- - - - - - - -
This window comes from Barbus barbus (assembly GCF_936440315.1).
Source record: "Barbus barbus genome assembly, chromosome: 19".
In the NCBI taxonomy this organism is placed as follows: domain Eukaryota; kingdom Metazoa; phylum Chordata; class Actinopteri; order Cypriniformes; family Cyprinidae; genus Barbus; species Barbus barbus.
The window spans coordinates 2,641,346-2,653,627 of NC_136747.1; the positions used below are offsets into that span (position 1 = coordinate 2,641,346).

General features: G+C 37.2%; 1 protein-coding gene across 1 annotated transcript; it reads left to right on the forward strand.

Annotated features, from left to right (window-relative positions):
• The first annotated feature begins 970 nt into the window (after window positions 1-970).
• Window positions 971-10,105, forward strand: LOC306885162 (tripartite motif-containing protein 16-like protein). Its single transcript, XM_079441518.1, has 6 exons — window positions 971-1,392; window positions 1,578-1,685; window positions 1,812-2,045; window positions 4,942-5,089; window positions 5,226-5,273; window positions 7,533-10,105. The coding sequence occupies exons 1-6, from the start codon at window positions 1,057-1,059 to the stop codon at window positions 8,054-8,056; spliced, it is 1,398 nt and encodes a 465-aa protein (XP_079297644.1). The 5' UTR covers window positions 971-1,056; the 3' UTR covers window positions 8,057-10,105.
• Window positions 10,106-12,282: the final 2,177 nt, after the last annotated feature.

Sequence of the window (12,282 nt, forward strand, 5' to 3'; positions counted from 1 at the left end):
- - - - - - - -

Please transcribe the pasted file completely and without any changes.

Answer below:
This window comes from Barbus barbus (assembly GCF_936440315.1).
Source record: "Barbus barbus genome assembly, chromosome: 19".
In the NCBI taxonomy this organism is placed as follows: domain Eukaryota; kingdom Metazoa; phylum Chordata; class Actinopteri; order Cypriniformes; family Cyprinidae; genus Barbus; species Barbus barbus.
The window spans coordinates 2,641,346-2,653,627 of NC_136747.1; the positions used below are offsets into that span (position 1 = coordinate 2,641,346).

General features: G+C 37.2%; 1 protein-coding gene across 1 annotated transcript; it reads left to right on the forward strand.

Annotated features, from left to right (window-relative positions):
• The first annotated feature begins 970 nt into the window (after window positions 1-970).
• Window positions 971-10,105, forward strand: LOC306885162 (tripartite motif-containing protein 16-like protein). Its single transcript, XM_079441518.1, has 6 exons — window positions 971-1,392; window positions 1,578-1,685; window positions 1,812-2,045; window positions 4,942-5,089; window positions 5,226-5,273; window positions 7,533-10,105. The coding sequence occupies exons 1-6, from the start codon at window positions 1,057-1,059 to the stop codon at window positions 8,054-8,056; spliced, it is 1,398 nt and encodes a 465-aa protein (XP_079297644.1). The 5' UTR covers window positions 971-1,056; the 3' UTR covers window positions 8,057-10,105.
• Window positions 10,106-12,282: the final 2,177 nt, after the last annotated feature.

Sequence of the window (12,282 nt, forward strand, 5' to 3'; positions counted from 1 at the left end):